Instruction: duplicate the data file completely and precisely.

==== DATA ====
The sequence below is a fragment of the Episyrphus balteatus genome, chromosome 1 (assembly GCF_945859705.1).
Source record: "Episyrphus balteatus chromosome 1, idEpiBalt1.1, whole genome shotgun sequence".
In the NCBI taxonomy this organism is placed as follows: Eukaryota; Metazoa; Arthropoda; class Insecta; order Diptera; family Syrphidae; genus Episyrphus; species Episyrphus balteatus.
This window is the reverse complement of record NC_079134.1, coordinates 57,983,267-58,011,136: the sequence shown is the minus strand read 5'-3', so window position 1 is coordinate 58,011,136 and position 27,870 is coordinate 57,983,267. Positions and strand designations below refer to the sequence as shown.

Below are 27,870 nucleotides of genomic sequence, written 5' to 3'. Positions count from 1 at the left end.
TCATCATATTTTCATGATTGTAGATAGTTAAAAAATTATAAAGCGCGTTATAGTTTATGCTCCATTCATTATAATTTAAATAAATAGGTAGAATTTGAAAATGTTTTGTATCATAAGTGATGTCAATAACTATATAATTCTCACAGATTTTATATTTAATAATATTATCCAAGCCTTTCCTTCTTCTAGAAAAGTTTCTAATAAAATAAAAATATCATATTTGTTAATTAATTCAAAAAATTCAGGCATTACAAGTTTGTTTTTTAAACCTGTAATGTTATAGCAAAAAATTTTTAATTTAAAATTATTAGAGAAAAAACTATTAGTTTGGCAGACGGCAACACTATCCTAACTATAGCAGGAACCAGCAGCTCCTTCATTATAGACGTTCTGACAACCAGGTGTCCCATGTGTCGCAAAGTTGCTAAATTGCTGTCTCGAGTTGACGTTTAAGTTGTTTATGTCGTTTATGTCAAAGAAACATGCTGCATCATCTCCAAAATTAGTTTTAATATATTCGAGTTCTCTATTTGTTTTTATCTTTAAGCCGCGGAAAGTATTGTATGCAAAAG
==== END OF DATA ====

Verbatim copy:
The sequence below is a fragment of the Episyrphus balteatus genome, chromosome 1 (assembly GCF_945859705.1).
Source record: "Episyrphus balteatus chromosome 1, idEpiBalt1.1, whole genome shotgun sequence".
In the NCBI taxonomy this organism is placed as follows: Eukaryota; Metazoa; Arthropoda; class Insecta; order Diptera; family Syrphidae; genus Episyrphus; species Episyrphus balteatus.
This window is the reverse complement of record NC_079134.1, coordinates 57,983,267-58,011,136: the sequence shown is the minus strand read 5'-3', so window position 1 is coordinate 58,011,136 and position 27,870 is coordinate 57,983,267. Positions and strand designations below refer to the sequence as shown.

Below are 27,870 nucleotides of genomic sequence, written 5' to 3'. Positions count from 1 at the left end.
TCATCATATTTTCATGATTGTAGATAGTTAAAAAATTATAAAGCGCGTTATAGTTTATGCTCCATTCATTATAATTTAAATAAATAGGTAGAATTTGAAAATGTTTTGTATCATAAGTGATGTCAATAACTATATAATTCTCACAGATTTTATATTTAATAATATTATCCAAGCCTTTCCTTCTTCTAGAAAAGTTTCTAATAAAATAAAAATATCATATTTGTTAATTAATTCAAAAAATTCAGGCATTACAAGTTTGTTTTTTAAACCTGTAATGTTATAGCAAAAAATTTTTAATTTAAAATTATTAGAGAAAAAACTATTAGTTTGGCAGACGGCAACACTATCCTAACTATAGCAGGAACCAGCAGCTCCTTCATTATAGACGTTCTGACAACCAGGTGTCCCATGTGTCGCAAAGTTGCTAAATTGCTGTCTCGAGTTGACGTTTAAGTTGTTTATGTCGTTTATGTCAAAGAAACATGCTGCATCATCTCCAAAATTAGTTTTAATATATTCGAGTTCTCTATTTGTTTTTATCTTTAAGCCGCGGAAAGTATTGTATGCAAAAG